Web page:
The opinion of the court was delivered by: Honorable Michael A. Telesca United States District Judge
Babatunde Kareem Agoro ("Agoro" or "Petitioner"), a native and citizen of Nigeria, filed this pro se petition pursuant to 28 U.S.C. § 2241 on December 27, 2010, while he was in the custody of Respondents (also referred to hereinafter as the Department of Homeland Services Immigration and Customs Enforcement ("DHS/ICE")) at the Federal Detention Facility in Batavia, New York. Agoro was awaiting deportation pursuant to a final order of removal entered against him on November 29, 2005, based upon his having been convicted of credit card fraud in the District of Rhode Island, as well as a subsequent failure to appear in violation of 18 U.S.C. § 3416, an aggravated felony under the Immigration and Nationality Act.*fn1
Agoro's habeas petition was transferred to the undersigned on February 3, 2012, at which time Respondent was requested to provide additional documentation regarding DHS/ICE's latest decision to continue Agoro's custody. After those documents were submitted, Agoro filed several pleadings in further support of his request for supervised release.
At some point during the pendency of the proceeding, Agoro was transferred to the Etowah County Detention Center in Alabama. On May 17, 2012, the Court received a telephone call from Agoro stating simply that he had been released. The Detainee Locator on the U.S. Immigration and Customs Enforcement website, https://locator.ice.gov/odls/case-satus.jsp, last accessed by the Court on May 24, 2012, indicates that Agoro, A24-624-753, a native of Nigeria, was "Not In Custody".
As Agoro still has at least one petition for review pending in the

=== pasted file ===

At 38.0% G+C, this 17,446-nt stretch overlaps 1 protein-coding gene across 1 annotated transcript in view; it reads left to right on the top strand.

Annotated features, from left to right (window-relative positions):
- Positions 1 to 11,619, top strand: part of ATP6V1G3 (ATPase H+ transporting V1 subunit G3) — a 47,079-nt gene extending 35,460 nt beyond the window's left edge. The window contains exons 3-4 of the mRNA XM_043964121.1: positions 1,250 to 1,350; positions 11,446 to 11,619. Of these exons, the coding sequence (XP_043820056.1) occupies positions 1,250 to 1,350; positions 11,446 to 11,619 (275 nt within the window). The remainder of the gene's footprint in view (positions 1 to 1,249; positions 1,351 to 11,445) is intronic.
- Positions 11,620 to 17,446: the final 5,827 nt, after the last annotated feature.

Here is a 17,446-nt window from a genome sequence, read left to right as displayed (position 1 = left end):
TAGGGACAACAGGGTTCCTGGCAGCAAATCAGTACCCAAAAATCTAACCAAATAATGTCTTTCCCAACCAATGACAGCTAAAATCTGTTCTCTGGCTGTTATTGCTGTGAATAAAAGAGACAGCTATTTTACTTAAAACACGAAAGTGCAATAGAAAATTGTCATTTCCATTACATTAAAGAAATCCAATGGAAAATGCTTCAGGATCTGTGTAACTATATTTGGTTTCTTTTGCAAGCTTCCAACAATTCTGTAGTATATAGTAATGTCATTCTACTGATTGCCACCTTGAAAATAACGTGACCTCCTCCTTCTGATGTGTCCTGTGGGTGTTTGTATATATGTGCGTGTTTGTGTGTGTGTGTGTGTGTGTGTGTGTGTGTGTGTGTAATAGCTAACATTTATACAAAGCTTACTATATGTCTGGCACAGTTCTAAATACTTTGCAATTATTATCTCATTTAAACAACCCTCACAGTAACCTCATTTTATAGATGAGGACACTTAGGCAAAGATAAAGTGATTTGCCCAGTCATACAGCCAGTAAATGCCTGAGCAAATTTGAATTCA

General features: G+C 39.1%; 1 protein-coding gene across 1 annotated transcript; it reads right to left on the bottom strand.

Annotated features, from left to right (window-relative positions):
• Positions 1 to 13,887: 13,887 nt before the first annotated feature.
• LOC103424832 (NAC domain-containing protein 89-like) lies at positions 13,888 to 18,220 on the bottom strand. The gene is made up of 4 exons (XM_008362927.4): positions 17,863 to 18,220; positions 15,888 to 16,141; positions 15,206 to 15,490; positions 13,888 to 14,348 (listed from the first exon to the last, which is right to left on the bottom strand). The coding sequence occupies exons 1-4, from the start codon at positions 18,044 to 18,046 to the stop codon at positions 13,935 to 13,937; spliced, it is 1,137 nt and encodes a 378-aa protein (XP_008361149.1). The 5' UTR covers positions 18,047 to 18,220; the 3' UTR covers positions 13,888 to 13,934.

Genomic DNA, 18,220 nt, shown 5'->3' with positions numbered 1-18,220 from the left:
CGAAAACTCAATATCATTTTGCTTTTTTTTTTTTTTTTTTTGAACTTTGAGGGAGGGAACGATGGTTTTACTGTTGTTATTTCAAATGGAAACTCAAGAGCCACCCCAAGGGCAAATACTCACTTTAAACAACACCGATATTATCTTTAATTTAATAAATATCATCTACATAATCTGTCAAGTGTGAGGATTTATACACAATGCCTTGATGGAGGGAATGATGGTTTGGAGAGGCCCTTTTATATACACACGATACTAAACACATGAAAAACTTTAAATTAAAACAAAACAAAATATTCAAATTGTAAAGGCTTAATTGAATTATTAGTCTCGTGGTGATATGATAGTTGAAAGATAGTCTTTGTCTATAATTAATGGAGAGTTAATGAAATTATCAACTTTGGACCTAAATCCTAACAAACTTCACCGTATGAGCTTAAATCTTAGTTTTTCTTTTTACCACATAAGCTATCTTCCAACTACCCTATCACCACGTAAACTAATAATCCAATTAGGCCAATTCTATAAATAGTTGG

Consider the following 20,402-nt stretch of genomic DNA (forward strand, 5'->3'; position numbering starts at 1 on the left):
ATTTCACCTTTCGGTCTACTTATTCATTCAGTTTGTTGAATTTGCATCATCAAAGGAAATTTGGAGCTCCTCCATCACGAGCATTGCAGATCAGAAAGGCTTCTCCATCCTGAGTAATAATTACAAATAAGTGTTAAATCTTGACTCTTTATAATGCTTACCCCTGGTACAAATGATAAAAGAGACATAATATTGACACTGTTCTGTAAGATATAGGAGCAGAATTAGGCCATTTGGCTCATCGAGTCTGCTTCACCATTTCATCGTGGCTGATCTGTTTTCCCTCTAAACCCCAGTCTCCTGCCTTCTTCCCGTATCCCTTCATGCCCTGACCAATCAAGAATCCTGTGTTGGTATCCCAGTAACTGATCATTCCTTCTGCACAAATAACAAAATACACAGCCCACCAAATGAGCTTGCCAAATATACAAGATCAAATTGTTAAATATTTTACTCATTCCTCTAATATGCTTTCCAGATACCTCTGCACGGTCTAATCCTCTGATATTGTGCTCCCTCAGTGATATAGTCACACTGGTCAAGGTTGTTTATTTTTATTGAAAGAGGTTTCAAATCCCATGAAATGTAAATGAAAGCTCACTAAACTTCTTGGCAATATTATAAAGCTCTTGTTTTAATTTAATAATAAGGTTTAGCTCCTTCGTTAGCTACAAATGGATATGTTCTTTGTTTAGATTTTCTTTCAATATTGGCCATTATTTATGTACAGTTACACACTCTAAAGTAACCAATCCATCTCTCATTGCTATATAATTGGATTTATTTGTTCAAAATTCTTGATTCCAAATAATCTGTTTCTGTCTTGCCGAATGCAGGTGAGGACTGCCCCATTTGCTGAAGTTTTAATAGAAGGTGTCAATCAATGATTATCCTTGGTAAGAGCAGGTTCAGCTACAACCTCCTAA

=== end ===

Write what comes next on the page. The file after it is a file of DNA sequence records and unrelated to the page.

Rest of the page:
United States Court of Appeals for the Second Circuit,*fn2
DHS/ICE is precluded from removing him pursuant to the
informal forbearance policy between the Government and the Court of Appeals. Thus, he
presumably has been released under an order of supervision.
Since Agoro has been released from continued administrative detention in DHS custody, the relief Agoro requests in his petition to this Court has been granted, and therefore the petition is moot. For the reasons that follow, the petition is dismissed without prejudice.
Courts have an obligation to ensure that they have subject matter jurisdiction over a proceeding. See Alliance of American Insurers v. Cuomo, 854 F.2d 591, 605 (2d Cir. 1988) (stating that "a challenge to subject matter jurisdiction cannot be waived and may be raised sua sponte by the district court.").
A. The Habeas Statute's "In Custody" Requirement
Section 2241(c)(1) of Title 28 of the United States Code provides that district courts may consider habeas petitions from prisoners "in custody under or by color of the authority of the United States." 28 U.S.C. § 2241(c)(1). "The 'in custody' requirement is satisfied if the petitioner files the habeas petition before being deported." So v. Reno, 251 F. Supp.2d 1112, 1120 (E.D.N.Y. 2003) (citing Gonzalez v. I.N.S., No. 01 Civ. 6229(HB), 2002 WL 31444952, at *3 (S.D.N.Y. Oct. 31, 2002) (stating that petitioner satisfies the "in custody" requirement of 28 U.S.C. § 2241 so long as he is in physical custody at the time the petition is filed even if petitioner is later deported)). Here, when Agoro filed his § 2241 petition, he was in Respondents' custody, detained at the Federal Detention Facility in Batavia, New York. He therefore satisfied the "in custody" requirement of the habeas statute.
When a habeas petitioner has been released from custody after filing a petition, the petition may be moot, and the relevant inquiry becomes whether the case still presents a case or controversy under Article III, § 2 of the United States Constitution. Spencer v. Kemna, 523 U.S. 1, 7 (1998) "'[A] case is moot when the issues presented are no longer "live" or the parties lack a legally cognizable interest in the outcome.'" County of Los Angeles v. Davis, 440 U.S. 625, 631 (1979) (quoting Powell v. McCormack, 395 U.S. 486, 496 (1969)); accord City of Erie v. Pap's A.M., 529 U.S. 277, 287 (2000).
Where a habeas petition is based upon a criminal conviction, the cause is not rendered moot by the petitioner's release from custody, provided that petitioner continues to suffer "collateral consequences" of the conviction upon which the now-ended incarceration was based. Spencer, 523 U.S. at 7. Here, however, Agoro's habeas petition challenges only the lawfulness of his administrative detention by DHS. The sole relief Agoro seeks is release from custody.*fn3 As this petition is based only on Agoro's allegedly unlawful detention in DHS custody, and not on the removal order from which the detention flowed, the ...